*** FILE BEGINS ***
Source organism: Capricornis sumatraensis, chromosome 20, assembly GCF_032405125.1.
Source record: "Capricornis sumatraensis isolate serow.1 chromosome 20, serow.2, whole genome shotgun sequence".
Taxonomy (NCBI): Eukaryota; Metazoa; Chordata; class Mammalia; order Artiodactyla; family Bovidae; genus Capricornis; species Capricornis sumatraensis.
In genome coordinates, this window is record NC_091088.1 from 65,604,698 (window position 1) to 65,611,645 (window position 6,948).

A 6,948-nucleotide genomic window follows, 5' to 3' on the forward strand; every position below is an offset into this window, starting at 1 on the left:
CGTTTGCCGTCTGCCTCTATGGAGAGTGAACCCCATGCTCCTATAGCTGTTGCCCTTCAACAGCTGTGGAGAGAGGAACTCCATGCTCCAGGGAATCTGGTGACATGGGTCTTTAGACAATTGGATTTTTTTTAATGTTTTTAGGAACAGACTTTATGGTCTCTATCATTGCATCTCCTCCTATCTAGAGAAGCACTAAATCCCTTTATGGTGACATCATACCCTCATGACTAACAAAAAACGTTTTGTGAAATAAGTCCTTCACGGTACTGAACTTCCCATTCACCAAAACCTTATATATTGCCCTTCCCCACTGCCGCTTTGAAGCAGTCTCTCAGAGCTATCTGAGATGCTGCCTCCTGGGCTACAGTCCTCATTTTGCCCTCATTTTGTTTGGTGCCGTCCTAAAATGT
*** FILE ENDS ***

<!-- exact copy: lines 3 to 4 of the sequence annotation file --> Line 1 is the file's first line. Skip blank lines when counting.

Taxonomy (NCBI): Eukaryota; Metazoa; Chordata; class Mammalia; order Artiodactyla; family Bovidae; genus Capricornis; species Capricornis sumatraensis.
In genome coordinates, this window is record NC_091088.1 from 65,604,698 (window position 1) to 65,611,645 (window position 6,948).